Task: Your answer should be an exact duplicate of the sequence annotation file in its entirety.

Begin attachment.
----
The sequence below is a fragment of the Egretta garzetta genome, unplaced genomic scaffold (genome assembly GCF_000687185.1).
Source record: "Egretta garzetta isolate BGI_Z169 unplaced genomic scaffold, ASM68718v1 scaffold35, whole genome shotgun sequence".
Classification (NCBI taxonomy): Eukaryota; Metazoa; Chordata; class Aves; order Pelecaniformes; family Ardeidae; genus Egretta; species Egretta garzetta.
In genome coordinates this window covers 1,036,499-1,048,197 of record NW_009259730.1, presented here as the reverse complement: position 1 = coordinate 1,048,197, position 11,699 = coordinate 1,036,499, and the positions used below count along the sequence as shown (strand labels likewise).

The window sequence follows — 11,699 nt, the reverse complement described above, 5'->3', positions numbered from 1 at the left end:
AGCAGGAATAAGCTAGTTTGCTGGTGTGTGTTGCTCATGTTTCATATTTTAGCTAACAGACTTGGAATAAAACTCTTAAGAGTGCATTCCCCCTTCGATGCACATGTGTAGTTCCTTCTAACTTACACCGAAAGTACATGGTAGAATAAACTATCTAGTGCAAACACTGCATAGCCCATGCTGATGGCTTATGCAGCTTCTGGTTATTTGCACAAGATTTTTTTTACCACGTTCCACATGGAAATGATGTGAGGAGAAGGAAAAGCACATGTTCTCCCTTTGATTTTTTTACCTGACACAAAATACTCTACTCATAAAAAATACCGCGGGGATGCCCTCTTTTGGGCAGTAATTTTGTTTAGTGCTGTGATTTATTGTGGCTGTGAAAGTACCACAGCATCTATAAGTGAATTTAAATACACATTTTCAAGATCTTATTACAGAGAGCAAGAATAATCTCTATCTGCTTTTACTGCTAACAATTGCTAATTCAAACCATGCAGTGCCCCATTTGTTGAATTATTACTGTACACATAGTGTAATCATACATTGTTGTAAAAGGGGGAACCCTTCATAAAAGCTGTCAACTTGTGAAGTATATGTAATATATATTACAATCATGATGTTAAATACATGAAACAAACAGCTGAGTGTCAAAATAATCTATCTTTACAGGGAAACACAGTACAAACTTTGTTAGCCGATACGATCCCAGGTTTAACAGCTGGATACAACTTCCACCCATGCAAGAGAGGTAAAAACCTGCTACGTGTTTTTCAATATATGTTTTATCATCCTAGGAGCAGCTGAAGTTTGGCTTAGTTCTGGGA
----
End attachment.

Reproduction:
The sequence below is a fragment of the Egretta garzetta genome, unplaced genomic scaffold (genome assembly GCF_000687185.1).
Source record: "Egretta garzetta isolate BGI_Z169 unplaced genomic scaffold, ASM68718v1 scaffold35, whole genome shotgun sequence".
Classification (NCBI taxonomy): Eukaryota; Metazoa; Chordata; class Aves; order Pelecaniformes; family Ardeidae; genus Egretta; species Egretta garzetta.
In genome coordinates this window covers 1,036,499-1,048,197 of record NW_009259730.1, presented here as the reverse complement: position 1 = coordinate 1,048,197, position 11,699 = coordinate 1,036,499, and the positions used below count along the sequence as shown (strand labels likewise).

The window sequence follows — 11,699 nt, the reverse complement described above, 5'->3', positions numbered from 1 at the left end:
AGCAGGAATAAGCTAGTTTGCTGGTGTGTGTTGCTCATGTTTCATATTTTAGCTAACAGACTTGGAATAAAACTCTTAAGAGTGCATTCCCCCTTCGATGCACATGTGTAGTTCCTTCTAACTTACACCGAAAGTACATGGTAGAATAAACTATCTAGTGCAAACACTGCATAGCCCATGCTGATGGCTTATGCAGCTTCTGGTTATTTGCACAAGATTTTTTTTACCACGTTCCACATGGAAATGATGTGAGGAGAAGGAAAAGCACATGTTCTCCCTTTGATTTTTTTACCTGACACAAAATACTCTACTCATAAAAAATACCGCGGGGATGCCCTCTTTTGGGCAGTAATTTTGTTTAGTGCTGTGATTTATTGTGGCTGTGAAAGTACCACAGCATCTATAAGTGAATTTAAATACACATTTTCAAGATCTTATTACAGAGAGCAAGAATAATCTCTATCTGCTTTTACTGCTAACAATTGCTAATTCAAACCATGCAGTGCCCCATTTGTTGAATTATTACTGTACACATAGTGTAATCATACATTGTTGTAAAAGGGGGAACCCTTCATAAAAGCTGTCAACTTGTGAAGTATATGTAATATATATTACAATCATGATGTTAAATACATGAAACAAACAGCTGAGTGTCAAAATAATCTATCTTTACAGGGAAACACAGTACAAACTTTGTTAGCCGATACGATCCCAGGTTTAACAGCTGGATACAACTTCCACCCATGCAAGAGAGGTAAAAACCTGCTACGTGTTTTTCAATATATGTTTTATCATCCTAGGAGCAGCTGAAGTTTGGCTTAGTTCTGGGA